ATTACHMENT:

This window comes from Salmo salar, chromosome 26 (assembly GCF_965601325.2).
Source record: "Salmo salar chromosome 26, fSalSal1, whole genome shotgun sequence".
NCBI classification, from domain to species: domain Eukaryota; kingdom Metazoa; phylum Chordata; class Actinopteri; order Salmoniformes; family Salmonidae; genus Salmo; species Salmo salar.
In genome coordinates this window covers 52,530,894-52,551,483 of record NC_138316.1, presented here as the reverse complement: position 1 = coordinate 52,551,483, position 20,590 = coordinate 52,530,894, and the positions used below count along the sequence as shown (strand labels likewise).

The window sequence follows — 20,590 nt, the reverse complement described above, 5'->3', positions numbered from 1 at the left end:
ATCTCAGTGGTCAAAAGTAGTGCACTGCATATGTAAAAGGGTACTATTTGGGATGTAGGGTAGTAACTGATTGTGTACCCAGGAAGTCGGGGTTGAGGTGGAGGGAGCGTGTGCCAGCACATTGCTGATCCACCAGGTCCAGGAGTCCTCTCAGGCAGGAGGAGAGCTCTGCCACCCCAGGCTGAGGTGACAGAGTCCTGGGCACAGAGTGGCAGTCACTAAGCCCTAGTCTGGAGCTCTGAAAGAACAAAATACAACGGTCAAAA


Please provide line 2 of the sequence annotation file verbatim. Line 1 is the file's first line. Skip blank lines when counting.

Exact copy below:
Source record: "Salmo salar chromosome 26, fSalSal1, whole genome shotgun sequence".